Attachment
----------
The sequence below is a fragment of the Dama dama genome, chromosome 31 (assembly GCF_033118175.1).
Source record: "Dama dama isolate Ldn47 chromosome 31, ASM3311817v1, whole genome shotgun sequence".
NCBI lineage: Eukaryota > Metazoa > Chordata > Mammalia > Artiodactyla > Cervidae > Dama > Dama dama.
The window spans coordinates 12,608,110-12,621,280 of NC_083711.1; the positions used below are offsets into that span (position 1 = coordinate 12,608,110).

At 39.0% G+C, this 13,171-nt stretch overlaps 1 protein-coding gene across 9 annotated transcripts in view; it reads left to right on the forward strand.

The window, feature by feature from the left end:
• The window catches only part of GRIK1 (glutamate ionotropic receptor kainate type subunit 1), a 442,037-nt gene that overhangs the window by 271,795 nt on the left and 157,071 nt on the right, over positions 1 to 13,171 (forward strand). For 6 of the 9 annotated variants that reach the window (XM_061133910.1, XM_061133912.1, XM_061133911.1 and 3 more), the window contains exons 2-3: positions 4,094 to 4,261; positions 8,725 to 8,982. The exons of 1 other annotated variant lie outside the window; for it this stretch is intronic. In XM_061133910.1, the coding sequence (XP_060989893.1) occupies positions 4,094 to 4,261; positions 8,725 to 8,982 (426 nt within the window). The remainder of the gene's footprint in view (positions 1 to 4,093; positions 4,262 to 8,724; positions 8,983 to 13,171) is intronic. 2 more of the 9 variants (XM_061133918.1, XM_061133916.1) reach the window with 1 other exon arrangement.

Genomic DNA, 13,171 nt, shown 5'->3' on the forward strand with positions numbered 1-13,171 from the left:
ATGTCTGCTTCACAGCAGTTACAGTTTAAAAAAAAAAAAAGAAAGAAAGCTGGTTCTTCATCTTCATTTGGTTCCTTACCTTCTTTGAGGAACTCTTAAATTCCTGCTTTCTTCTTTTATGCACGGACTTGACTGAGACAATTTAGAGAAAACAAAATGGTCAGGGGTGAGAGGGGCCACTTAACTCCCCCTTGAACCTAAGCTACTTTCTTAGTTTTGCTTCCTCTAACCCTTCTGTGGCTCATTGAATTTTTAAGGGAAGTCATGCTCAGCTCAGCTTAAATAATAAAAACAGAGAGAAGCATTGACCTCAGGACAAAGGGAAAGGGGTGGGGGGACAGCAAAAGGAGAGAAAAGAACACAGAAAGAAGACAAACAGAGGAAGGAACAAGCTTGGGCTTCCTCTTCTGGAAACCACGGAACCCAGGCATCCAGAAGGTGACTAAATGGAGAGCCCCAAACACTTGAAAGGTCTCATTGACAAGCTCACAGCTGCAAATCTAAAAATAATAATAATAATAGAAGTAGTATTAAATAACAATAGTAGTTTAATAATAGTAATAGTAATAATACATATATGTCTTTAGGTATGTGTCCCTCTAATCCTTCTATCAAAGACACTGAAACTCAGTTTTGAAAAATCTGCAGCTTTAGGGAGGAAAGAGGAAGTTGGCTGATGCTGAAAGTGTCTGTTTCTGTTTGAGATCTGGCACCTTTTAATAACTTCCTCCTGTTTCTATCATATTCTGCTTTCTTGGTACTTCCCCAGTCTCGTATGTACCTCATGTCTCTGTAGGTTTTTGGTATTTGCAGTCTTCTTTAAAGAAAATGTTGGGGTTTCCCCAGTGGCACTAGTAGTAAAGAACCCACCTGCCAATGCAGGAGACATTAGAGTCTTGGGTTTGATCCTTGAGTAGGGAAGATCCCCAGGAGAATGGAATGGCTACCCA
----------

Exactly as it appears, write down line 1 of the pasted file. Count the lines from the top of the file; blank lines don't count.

The sequence below is a fragment of the Dama dama genome, chromosome 31 (assembly GCF_033118175.1).